Is that it?
I’ve travelled a fair bit in my 26 years, and the shock of ending a trip has never failed to deliver. Add to this that, as I’ve said before this was not a normal trip.
Over the past 6 months I’ve travelled nearly 12,000 kilometers through 7 countries, participating in nearly 70 events aimed at transforming the beautiful and tragic story of West Papua into a household topic.
And now I’m done? I feel like grammatically speaking that should be a statement rather than a question, but it doesn’t feel quite right. The open ended nature of a question matches my sentiment towards this situation more closely. So, for now, we’ll leave it at that.
As to the end itself? Well that was a statement.
After 6 months of cycling almost exclusively by myself over hills and highways, along coastal bluffs and parkland motorways, I found myself in a curious situation. I was riding with others! Just 22 kilometers away from the end of the road, also known as downtown Melbourne, I was joined by 19 solidarity cyclists bearing West Papuan Morning Star flags on their bikes. We rode as a pack along a beautiful, quiet and wonderfully off-the-main-road cycling route that I never would have found by myself. After two hours of easy riding and frequent breaks, we arrived in a frenzy of activity. I was not prepared.
I crossed a busy street and ended up in a concert. Members of the West Papuan refugee community in Melbourne gave me a traditional welcome that was at least loud enough to drown out the noise of a thriving metropolis centre on a Sunday afternoon. I hoped off my bike and was ushered into the throng. I was asked to remove my shoes and socks (which after about a week straight on the road was not, strictly speaking, socially acceptable) before having them ‘washed‘ in a beautiful hand crafted, bird of paradise painted bowl. Standing alongside Australian rapper and activist Izzy Brown, who was receiving the same honor for her role in the legendary Freedom Flotilla, I felt…overwhelmed.
We continued down the road with the new, much bigger crew in tow. Arriving at the lawn of St. Paul’s Cathedral for a beautiful community rally. I was honored to speak on the same platform as so many dedicated and intelligent members of this exceptional community. Greens Senator Richard Di Natale, whose constant support and vigilance for the West Papuan struggle has been a beacon within the Australian Capital, spoke of the need for Australia to meet it’s international human rights obligations and address this issue justly. Jacob Rumbiak, a West Papuan leader and legend whose escape from political imprisonment more than 20 years ago has led to his being both an inspiration to and an exile from West Papua today, bravely shared his story with the growing audience of supporters and curious passers by. I shared a poem, and was humbled throughout.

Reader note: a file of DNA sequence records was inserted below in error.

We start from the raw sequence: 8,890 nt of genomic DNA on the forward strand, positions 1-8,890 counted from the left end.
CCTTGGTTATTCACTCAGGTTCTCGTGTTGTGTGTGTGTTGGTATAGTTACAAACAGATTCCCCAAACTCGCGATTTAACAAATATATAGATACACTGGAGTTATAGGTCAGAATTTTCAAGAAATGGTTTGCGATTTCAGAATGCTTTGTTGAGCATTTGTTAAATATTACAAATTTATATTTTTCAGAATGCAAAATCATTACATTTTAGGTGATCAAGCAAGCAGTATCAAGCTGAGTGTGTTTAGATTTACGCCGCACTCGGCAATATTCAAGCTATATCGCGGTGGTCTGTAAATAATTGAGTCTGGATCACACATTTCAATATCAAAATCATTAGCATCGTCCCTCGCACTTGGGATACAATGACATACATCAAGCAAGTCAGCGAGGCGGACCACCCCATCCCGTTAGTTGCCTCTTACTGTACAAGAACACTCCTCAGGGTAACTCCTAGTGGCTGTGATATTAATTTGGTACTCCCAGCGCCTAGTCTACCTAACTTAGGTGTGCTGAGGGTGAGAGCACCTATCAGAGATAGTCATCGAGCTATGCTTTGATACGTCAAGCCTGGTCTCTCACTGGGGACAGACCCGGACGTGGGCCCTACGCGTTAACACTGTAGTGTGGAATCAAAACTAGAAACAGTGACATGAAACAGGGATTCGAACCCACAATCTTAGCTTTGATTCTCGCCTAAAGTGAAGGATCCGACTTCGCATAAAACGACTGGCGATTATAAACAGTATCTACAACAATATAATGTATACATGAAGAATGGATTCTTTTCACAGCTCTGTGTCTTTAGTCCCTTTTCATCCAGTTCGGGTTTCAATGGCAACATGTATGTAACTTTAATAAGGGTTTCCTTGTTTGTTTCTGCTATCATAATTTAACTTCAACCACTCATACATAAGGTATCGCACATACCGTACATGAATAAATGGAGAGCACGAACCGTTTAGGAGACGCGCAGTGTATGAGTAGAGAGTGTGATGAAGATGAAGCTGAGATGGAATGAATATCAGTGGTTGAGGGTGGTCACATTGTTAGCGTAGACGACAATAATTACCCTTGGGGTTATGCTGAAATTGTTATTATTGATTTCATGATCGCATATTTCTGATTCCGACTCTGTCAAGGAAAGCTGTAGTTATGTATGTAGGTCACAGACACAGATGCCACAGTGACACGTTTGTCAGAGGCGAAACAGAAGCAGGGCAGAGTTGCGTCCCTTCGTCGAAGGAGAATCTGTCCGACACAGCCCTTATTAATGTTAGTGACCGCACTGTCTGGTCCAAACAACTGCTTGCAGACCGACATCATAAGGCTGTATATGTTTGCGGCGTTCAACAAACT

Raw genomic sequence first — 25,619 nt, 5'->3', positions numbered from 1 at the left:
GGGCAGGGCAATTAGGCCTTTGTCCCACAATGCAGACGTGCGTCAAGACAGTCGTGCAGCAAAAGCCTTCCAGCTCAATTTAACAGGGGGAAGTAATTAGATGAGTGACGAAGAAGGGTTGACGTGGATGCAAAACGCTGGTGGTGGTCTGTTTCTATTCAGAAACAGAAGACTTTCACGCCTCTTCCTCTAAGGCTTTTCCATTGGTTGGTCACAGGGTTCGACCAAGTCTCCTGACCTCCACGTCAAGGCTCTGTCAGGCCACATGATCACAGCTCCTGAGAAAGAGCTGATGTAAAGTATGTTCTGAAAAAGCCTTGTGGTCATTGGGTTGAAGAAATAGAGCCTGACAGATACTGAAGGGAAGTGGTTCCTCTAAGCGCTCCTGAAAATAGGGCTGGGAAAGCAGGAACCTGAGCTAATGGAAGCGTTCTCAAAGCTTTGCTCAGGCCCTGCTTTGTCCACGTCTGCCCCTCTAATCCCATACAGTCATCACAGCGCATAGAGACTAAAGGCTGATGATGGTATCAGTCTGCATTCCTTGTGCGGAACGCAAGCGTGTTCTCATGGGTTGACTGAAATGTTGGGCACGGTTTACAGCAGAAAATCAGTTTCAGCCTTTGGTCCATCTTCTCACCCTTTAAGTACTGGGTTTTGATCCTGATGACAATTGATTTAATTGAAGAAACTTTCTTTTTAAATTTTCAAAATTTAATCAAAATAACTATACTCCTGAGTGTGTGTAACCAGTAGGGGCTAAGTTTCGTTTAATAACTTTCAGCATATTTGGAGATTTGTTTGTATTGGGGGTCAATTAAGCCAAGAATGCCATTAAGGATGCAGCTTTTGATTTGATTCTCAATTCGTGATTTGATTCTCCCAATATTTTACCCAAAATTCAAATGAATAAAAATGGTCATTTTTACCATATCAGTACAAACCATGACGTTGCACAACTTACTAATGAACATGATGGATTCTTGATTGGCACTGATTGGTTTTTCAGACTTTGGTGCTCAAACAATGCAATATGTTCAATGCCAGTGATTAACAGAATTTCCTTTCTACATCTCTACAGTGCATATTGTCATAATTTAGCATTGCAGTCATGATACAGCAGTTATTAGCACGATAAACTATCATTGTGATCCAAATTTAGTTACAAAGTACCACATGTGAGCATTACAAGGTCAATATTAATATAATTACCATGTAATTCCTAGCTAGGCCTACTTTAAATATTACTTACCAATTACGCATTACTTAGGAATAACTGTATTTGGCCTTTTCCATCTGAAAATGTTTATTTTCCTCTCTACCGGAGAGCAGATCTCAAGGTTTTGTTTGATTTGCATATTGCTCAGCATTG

After escaping from the wonderful but slightly exhausting throng long enough to grab some food with my folks (who were awesome enough to come to Australia to see me in!), I went to Kindness House, where the 45th and final (again – ?) presentation of the tour would take place. It went well, and after an admittedly emotional striking of my gear, I settled in for 4 days of follow up events and media in what I’m now keen to call one of my favourite cities in the world (and I’ve seen a few).
It was a whirlwind day, and enough so to make me forget, however briefly, that celebrating West Papuan flag day in an Australian city, with onlookers and speakers and music and sausages for sale, was not only an special honor but a regional privilege. Our dispersal that day involved little more than a quick clean up. A few hundred miles north, this was not the case.
December 1st, 2013 saw a historic flag raising take place in Port Moresby, Papua New Guinea, Where, For the first time in history, the Morning Star flag was flown at a Papua New Guinea government building. As West Papua’s closest neighbour, Papua New Guinea has a major role to play in this ongoing struggle. The dedication to this fact was in evidence as three of the events organizers were arrested before the planned march was broken up by police.
And in West Papua itself, shots were fired into the crowd, killing at least one.
This has been a long, hard road for me. An adventure, yes, but exhausting. But looking at this in a larger field of view reminds me that this fight, like all struggles for peace and fairness, will not be won quietly or quickly. The martyrdom of activists on the ground in West Papua, and all over the world, should act as a rallying cry for those of us that enjoy both freedom and movement and speech to continue using our incredible privilege to amplify those voices which are so unjustly muted by oppressive conditions.
This, too, is not a question.
People keep asking me what my plans are for after this campaign is over, and I’ve been loath to commit myself to any one answer. The shifting conditions of our world-in-peril demand versatility, and I want to meet that challenge head on. But wherever I end up, be it law school or a traveling caravan, this is a story that will never leave me.
The West Papuan struggle is part of me. I took it up, and now, through the amazing support I’ve received over these past few years and months, I can also say that it has been given to me. There’s too much responsibility in that distinction to just say this is it.
So…is that it?
Simply put, no.